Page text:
In an age of disruption, the second wind for the Singapore economy will come if its people are innovative and enterprising enough to compete with the world's best, such as start-ups in Silicon Valley.
That was a view held by some among the audience of 400 at a dialogue with Prime Minister Lee Hsien Loong at The Arts House yesterday, moderated by The Straits Times' editor-at-large Han Fook Kwang.
But what more, EDB Society member Johan Wong asked, could the Government do to boost entrepreneurship, when mid-career people wanting to strike out on their own were bogged down by family and financial commitments?
PM Lee noted this was "an old question" that had been raised when he chaired an economic committee after the 1985 recession.
"Then the proposal was what we should do is, 'Encourage us and if we fail, you look after us.' But the whole idea of entrepreneurship is that you dare to take risks. If we remove the risk, then you are not an entrepreneur," he said to laughter.
Genuine entrepreneurs, Mr Lee noted, go for broke - because they are still broke. But as Singapore was now "not broke", people had become so "settled" in life that they were more careful about taking risks. However, "if you don't take risks, you are going to go nowhere".
Being chary of trying new things, he felt, stemmed from the fear others would "look askance" at them or hold them responsible for flubbing.
Some in the audience noted that officials these days seemed keener not to "rock the boat" than pioneers like Lee Kuan Yew, Goh Keng Swee and Hon Sui Sen. "They were... mavericks who could push and make things happen," Mr Lee said.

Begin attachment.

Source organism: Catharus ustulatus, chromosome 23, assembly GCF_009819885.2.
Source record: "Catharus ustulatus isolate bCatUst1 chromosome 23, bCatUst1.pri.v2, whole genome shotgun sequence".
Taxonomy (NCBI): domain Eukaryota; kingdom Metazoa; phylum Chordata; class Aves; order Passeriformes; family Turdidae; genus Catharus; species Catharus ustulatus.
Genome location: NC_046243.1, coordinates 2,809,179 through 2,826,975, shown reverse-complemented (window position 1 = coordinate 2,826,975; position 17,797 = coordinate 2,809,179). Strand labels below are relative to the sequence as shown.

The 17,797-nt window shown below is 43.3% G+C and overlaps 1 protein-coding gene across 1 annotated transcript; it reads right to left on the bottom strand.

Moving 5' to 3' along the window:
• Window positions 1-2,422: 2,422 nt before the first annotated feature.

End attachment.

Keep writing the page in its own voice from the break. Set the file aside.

Today, such a maverick mindset was needed in the public sector more than ever, he noted. But it is not so easy to push for change as things had become "more settled".
Mr Lee said there continues to be "a lot of trial and innovation" in shaping policies, such as in developing the city, economic policy, the healthcare system, and housing, but "we have to be more willing to do it across the board". This is where ministers and permanent secretaries would do well to give officers the confidence that they will be supported if they try new things with good judgment and the best of intentions, even if things do not turn out well.
"Very often in such situations, we have an outcry," he noted. "The officers in question are berated, disciplined, hung, drawn and quartered - I only exaggerate slightly."
"We must have the gumption and the confidence to stand up and say, 'In this case he did wrong, I've taken disciplinary action. That case was not wrong, I will defend him,' " he added.